October 28, 2014: In eastern Ukraine (Donbas) a deal was worked out that allows a hundred Ukrainian paratroopers, trapped by pro-Russian rebels at a checkpoint since September, to retreat. The paratroopers had lost ten dead and even more wounded during resupply operations in the last month.

October 27, 2014:  The government is passing laws making it more difficult for Russian individuals and businesses to move large sums of money out of the country. This has always been a problem, first as corrupt politicians and businessmen moved dirty (illegally obtained) money out of the country for safekeeping. Now you also have a lot of money moved out because corruption (and now sanctions) made investing overseas more attractive than doing so inside Russia. This is what is causing over $100 billion to be moved out of the country in 2014 and because of that there is one more problem (shortage of cash) operating within the Russian economy.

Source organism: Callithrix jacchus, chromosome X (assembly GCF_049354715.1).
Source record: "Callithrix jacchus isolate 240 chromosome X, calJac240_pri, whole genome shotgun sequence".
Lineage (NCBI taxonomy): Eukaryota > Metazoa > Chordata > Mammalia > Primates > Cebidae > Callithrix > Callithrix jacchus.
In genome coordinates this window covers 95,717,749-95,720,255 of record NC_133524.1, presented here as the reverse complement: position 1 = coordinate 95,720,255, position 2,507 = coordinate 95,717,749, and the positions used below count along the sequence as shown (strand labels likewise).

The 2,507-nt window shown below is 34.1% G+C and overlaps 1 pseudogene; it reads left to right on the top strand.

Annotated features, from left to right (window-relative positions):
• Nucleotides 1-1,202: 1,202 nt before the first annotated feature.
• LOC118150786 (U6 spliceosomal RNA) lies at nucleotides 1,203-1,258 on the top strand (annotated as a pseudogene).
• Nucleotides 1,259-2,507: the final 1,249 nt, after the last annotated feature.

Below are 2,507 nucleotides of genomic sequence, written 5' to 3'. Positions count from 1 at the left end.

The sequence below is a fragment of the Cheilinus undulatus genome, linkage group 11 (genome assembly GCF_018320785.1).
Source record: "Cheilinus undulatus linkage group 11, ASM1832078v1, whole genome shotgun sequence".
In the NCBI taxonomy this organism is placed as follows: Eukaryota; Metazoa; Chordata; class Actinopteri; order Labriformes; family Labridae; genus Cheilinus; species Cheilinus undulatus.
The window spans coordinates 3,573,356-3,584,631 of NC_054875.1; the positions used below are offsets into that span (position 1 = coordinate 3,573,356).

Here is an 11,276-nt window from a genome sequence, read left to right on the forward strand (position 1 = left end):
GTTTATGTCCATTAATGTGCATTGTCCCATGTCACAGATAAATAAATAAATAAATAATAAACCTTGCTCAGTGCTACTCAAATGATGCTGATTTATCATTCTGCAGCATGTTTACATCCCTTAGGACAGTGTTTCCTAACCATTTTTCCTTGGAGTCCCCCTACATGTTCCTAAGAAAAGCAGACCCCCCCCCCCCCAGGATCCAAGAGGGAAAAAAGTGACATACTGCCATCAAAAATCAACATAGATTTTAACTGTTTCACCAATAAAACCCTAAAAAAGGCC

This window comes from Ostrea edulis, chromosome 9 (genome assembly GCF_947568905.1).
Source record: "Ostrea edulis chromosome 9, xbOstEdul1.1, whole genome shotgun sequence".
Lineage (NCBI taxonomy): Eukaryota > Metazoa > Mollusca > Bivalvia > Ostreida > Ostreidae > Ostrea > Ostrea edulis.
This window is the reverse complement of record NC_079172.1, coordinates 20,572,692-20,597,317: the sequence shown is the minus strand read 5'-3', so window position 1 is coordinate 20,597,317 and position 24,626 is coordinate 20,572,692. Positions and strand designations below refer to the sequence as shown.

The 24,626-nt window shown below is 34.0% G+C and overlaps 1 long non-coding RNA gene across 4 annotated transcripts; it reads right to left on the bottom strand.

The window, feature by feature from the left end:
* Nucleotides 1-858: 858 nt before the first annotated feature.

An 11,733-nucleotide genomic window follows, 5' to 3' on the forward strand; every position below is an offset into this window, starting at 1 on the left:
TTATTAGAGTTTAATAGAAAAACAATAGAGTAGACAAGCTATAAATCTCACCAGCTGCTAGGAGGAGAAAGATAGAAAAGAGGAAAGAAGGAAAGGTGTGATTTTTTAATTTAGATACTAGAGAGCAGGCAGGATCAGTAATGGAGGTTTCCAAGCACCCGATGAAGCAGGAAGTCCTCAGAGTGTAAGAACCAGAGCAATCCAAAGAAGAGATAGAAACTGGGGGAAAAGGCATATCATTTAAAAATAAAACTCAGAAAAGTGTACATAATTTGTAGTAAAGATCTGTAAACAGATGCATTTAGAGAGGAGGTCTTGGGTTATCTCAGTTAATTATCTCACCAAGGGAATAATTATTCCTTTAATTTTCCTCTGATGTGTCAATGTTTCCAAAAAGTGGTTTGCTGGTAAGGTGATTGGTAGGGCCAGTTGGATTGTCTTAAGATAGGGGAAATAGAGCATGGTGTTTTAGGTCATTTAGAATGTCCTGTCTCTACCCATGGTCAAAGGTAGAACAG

October 26, 2014: Parliamentary elections were held in Ukraine. While only 52 percent of voters turned out anti-Russian and pro-West candidates won a majority.

October 24, 2014: Sweden called off a six day hunt for an unidentified submarine. The mystery sub was spotted several times off the coast, within Swedish territorial waters. Swedish radio monitoring units picked what appeared to be a distress call from the sub that appeared directed to a Russian cargo ship that lingered just outside Swedish territorial waters for several days. This was believed to be the mother ship for a Russian mini-sub. During the Cold War Russian subs often entered Swedish territorial waters on training or espionage missions. Some were spotted and a few were caught at it. At most, Russia would apologize. The intrusions stopped with the Soviet Union dissolved in 1991 but now they are back. In this incident it was thought that a Russian mini-sub was sent in to observe a joint naval exercise involving Swedish, Dutch, Danish and Polish ships. The mini-sub encountered some sort of problem and apparently overcame it and got away. This incident is expected to cause local navies to improve their anti-submarine capabilities with new equipment and more training.